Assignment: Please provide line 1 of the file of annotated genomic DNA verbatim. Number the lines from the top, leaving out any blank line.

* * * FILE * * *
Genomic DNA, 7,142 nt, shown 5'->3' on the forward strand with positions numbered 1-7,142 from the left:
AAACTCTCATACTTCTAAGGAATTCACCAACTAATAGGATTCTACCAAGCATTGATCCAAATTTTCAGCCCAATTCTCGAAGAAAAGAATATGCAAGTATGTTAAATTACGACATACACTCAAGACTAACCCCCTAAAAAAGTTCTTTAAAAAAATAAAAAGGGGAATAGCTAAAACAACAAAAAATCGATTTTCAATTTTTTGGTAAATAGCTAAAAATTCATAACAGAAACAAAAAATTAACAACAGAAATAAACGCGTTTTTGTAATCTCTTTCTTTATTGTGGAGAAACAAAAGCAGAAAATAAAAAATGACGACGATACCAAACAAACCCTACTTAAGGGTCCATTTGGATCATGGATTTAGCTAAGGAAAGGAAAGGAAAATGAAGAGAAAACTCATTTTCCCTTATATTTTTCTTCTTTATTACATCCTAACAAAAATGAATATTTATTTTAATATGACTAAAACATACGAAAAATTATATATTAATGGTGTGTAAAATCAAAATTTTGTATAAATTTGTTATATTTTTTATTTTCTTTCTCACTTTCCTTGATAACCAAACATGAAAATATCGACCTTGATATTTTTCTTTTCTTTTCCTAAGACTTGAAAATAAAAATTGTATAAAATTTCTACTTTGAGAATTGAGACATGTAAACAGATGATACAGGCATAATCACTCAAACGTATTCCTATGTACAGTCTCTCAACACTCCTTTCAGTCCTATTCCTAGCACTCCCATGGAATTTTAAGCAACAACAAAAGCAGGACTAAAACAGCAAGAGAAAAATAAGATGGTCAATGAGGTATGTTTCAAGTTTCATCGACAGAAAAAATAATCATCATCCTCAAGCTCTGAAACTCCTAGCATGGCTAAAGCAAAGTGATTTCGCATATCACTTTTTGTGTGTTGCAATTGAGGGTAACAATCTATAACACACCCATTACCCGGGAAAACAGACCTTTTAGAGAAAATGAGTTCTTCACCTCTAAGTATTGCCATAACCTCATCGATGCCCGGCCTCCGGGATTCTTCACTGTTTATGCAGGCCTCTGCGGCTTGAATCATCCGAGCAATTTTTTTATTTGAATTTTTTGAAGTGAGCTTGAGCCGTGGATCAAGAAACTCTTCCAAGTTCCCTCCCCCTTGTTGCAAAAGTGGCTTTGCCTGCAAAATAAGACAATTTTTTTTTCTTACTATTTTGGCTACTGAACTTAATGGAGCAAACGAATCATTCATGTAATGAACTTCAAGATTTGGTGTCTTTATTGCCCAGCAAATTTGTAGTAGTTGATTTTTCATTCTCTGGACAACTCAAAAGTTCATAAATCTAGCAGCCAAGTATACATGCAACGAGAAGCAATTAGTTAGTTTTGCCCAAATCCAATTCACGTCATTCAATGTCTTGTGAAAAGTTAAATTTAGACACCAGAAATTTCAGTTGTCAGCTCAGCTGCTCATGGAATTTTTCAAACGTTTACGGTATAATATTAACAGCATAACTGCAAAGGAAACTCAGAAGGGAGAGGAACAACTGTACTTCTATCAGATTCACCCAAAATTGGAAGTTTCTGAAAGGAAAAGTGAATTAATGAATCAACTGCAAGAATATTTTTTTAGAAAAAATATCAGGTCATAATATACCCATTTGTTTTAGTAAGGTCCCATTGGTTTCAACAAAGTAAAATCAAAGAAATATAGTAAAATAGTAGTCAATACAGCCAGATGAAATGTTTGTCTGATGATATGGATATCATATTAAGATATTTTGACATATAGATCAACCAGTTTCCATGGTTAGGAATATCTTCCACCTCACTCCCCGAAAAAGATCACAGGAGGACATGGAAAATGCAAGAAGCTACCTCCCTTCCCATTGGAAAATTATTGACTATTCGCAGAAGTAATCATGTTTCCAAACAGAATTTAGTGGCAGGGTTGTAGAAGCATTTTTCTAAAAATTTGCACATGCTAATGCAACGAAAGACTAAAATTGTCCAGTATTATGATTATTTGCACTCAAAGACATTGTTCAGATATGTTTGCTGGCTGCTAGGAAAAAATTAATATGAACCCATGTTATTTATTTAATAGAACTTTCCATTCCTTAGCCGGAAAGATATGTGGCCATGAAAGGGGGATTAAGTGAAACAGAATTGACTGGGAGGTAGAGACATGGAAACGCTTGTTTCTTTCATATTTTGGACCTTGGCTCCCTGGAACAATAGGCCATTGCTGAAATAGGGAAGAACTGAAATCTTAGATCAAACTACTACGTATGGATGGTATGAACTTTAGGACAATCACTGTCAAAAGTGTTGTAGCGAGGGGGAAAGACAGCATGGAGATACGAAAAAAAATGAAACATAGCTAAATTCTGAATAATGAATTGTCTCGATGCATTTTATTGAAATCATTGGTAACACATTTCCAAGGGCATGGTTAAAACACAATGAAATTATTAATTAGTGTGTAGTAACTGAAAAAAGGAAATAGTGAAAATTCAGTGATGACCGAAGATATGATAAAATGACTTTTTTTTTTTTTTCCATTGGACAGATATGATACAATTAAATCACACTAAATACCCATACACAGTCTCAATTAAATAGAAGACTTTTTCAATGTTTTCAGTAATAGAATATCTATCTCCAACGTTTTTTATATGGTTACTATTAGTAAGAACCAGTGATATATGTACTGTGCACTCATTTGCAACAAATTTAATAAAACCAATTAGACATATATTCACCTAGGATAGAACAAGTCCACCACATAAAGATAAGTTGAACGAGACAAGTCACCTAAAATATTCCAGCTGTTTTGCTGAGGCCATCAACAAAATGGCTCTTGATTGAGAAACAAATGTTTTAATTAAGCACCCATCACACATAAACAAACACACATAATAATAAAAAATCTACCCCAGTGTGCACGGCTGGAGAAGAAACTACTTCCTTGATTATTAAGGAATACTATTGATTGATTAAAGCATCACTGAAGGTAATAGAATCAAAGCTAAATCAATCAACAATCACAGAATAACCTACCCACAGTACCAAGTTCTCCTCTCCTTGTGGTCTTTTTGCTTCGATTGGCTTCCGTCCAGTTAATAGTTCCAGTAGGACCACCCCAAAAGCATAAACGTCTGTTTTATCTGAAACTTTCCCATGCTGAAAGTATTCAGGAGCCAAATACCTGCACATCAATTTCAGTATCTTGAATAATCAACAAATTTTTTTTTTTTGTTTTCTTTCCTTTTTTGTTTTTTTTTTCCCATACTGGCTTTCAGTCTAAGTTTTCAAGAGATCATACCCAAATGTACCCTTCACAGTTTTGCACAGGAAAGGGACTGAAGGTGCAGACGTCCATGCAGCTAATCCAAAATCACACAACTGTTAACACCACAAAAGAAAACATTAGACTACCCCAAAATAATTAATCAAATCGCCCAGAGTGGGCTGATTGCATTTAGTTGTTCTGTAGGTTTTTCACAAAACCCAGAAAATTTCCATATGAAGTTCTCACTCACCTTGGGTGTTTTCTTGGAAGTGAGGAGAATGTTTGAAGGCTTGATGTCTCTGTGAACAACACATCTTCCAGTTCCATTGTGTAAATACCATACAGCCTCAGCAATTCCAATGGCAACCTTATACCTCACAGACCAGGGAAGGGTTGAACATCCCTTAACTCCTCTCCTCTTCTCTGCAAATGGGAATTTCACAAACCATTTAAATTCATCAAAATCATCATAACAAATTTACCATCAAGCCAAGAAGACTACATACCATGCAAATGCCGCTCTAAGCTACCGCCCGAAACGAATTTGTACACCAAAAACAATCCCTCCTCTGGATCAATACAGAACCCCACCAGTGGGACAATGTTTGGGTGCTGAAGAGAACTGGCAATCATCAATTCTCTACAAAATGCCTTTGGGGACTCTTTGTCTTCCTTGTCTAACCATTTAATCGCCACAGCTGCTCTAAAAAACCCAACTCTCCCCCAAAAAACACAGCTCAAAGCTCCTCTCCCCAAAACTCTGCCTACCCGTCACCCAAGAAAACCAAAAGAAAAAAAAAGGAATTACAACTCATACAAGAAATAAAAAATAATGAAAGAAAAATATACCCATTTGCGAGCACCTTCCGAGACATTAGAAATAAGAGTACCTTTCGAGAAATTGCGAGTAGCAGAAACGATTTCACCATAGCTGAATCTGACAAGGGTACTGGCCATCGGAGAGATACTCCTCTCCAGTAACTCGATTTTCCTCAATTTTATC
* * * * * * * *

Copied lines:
Genomic DNA, 7,142 nt, shown 5'->3' on the forward strand with positions numbered 1-7,142 from the left: